November 29, 2006

Memetics experiment

Writing about web page http://acephalous.typepad.com/acephalous/2006/11/measuring_the_s.html

In the name of science, I have to link to this cool applied memetics experiment – and you should too. Oh yes. Why? Because it’s interesting, and you’re an interesting person. People will like you if you write about interesting things.

Memetics is, roughly speaking, genetics (and evolutionary principles) applied to ideas – as a theory, it models ‘culture’, which includes art, music, text, religion, advertising… it’s very broad. Not everyone likes it – but arguably it has some explanatory power. The memetics meme has spread quite far, but I’d hazard a guess that most people using the term ‘meme’ don’t really understand memetics.

The genetics analogy isn’t as strict as all that, because you also have horizontal propagation… and possibly Lamarckian inheritance. That isn’t a fatal flaw. Susan Blackmore’s book, The Meme Machine, is an excellent text on the subject.

So anyway, read the link, and please then blog your opinions of it, sending a Technorati ping. (And if you think it’s all rubbish, you can blog that too, and it still counts as spreading the meme. Or the anti-meme? Such is the joy of memetics.)


- 4 comments by 1 or more people Not publicly viewable

  1. Max Hammond

    I’m not convinced that it’s a very good investigation of memetic propogation on the internet; it’s an experiment rather than any memetics. The “experiment” just asks you to spread it for kicks, rather than for any interest or excitement. Too techie to appeal to most people, not interesting enough.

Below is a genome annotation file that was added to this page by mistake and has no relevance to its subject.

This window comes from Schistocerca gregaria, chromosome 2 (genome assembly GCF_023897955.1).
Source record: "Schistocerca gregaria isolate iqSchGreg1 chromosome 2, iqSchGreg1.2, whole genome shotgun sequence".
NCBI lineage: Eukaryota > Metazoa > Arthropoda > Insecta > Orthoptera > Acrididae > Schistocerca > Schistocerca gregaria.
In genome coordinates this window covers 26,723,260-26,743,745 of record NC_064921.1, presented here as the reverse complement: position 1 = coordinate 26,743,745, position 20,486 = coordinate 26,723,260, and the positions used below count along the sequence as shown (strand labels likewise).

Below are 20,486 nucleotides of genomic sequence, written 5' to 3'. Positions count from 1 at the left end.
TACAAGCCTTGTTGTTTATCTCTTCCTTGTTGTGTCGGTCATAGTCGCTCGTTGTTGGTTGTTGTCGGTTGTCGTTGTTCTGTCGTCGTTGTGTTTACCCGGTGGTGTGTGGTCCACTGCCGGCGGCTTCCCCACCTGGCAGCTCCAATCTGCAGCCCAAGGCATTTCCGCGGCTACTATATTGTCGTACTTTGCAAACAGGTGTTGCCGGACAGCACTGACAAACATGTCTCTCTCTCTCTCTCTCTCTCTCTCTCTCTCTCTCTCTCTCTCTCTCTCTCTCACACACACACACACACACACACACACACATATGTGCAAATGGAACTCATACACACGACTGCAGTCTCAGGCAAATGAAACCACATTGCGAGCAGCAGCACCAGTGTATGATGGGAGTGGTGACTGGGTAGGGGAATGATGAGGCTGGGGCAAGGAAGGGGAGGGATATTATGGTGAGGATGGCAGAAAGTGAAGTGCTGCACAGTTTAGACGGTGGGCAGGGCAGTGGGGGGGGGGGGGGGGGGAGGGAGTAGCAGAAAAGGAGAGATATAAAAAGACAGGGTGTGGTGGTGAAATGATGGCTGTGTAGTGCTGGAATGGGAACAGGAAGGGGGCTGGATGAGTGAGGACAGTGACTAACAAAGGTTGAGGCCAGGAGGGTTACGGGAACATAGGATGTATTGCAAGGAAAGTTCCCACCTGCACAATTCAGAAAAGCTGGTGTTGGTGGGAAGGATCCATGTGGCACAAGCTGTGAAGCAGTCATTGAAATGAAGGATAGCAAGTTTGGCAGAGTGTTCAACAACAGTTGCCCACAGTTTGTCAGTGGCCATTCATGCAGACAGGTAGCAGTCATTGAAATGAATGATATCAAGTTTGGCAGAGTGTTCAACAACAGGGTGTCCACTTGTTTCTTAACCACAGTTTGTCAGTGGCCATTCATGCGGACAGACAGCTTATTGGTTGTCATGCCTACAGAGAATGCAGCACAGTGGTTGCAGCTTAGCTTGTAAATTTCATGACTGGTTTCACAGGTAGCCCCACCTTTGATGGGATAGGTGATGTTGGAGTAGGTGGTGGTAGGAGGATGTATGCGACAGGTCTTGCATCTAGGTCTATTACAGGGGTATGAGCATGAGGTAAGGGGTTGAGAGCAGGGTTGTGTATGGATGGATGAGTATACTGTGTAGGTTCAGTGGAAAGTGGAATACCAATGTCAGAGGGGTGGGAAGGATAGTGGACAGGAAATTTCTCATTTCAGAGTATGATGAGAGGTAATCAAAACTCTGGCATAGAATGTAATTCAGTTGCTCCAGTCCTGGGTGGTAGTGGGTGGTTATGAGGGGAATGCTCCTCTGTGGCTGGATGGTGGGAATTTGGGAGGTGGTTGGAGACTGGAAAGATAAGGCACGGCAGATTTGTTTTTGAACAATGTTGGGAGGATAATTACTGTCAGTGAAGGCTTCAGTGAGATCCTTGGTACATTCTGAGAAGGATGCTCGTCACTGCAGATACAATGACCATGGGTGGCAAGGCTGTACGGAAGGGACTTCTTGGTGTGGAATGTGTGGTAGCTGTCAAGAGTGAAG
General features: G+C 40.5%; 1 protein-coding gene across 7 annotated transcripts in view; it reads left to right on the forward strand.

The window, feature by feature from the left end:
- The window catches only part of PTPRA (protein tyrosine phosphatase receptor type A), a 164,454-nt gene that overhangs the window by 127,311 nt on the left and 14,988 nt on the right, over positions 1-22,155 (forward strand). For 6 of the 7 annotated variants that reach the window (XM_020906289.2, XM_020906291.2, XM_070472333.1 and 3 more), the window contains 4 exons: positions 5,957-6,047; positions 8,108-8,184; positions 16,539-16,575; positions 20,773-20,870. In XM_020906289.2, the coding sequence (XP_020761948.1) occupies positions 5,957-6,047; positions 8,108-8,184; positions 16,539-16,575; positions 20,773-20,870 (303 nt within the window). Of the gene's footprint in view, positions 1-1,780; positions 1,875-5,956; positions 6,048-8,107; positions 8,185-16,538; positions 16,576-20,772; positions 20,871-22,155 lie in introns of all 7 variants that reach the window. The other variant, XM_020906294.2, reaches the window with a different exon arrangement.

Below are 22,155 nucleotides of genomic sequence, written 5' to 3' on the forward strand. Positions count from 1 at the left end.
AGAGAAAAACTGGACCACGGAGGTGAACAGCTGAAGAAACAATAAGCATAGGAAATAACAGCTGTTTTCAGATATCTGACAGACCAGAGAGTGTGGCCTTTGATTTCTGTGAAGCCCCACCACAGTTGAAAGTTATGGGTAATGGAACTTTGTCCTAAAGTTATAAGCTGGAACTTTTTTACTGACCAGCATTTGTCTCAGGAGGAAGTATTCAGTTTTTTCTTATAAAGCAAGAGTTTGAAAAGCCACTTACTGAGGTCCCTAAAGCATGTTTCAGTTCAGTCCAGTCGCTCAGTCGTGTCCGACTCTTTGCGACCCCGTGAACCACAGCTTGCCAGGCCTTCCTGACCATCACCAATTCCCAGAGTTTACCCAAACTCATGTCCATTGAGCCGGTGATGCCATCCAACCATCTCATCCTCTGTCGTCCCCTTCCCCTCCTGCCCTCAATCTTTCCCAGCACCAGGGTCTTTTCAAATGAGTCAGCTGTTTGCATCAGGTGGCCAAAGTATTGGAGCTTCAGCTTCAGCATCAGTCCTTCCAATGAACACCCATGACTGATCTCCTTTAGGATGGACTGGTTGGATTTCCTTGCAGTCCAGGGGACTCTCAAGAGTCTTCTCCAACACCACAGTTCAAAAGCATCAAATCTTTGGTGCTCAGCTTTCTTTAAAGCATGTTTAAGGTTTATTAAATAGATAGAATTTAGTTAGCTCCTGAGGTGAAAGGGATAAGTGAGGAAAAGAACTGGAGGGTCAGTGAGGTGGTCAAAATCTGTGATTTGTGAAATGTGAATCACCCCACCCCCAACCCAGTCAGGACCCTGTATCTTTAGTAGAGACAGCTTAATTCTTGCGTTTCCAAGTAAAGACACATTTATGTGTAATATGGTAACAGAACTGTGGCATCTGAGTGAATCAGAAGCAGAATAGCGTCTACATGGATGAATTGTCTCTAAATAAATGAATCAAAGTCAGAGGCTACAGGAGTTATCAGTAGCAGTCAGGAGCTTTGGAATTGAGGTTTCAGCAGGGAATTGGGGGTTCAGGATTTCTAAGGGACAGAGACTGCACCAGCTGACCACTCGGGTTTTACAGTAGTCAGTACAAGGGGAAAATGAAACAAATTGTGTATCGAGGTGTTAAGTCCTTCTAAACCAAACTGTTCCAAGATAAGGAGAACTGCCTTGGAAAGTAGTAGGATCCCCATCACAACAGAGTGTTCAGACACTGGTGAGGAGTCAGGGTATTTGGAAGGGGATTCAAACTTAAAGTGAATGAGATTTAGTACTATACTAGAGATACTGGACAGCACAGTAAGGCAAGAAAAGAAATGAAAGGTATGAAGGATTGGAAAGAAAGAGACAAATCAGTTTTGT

Most things that happen on blogs have nothing to do with memes, they’re not the replicating units which Blackmore et al tend to describe memes as.

    29 Nov 2006, 17:22

  2. I’m not too attached to spreading this particular meme; but, I am interested in spreading the meme of ‘memetics’.

    Most things that happen on blogs are memes, or at least their expression – the definition is perceived too narrowly by too many people.

    30 Nov 2006, 09:42

  3. Max Hammond

    the definition is perceived too narrowly by too many people.

    I tend to agree, I think I should rephrase: “most things which happen on blogs are not successful memes, they are never replicated”. Perhaps these “blogmemes” are, but I am unconvinced. They’re replicated, but are they stored in the brain?

    30 Nov 2006, 16:24

  4. I’d agree with that rephrasing.

    Yeah, these “blogmemes” are pretty crap. :) They enjoy success while they last, in that they succeed in getting their victims hosts to expend the brain time needed to replicate them. They might not become a major part of the culture…

    ...well, having said that, perhaps there’s a meta-meme also being transmitted which I hadn’t noticed – the tradition of posting random crap on your blog just because other people did, like those awful lists of questions. Grr.

    In general, they’re pretty much equivalent to spam, or chain letters. This one was interesting, in that:

    • it was vaguely centralised (rather than just people reposting a link to a blog they read, that links to another blog they read, and so on), and
    • it advertised memetics.

    30 Nov 2006, 20:06


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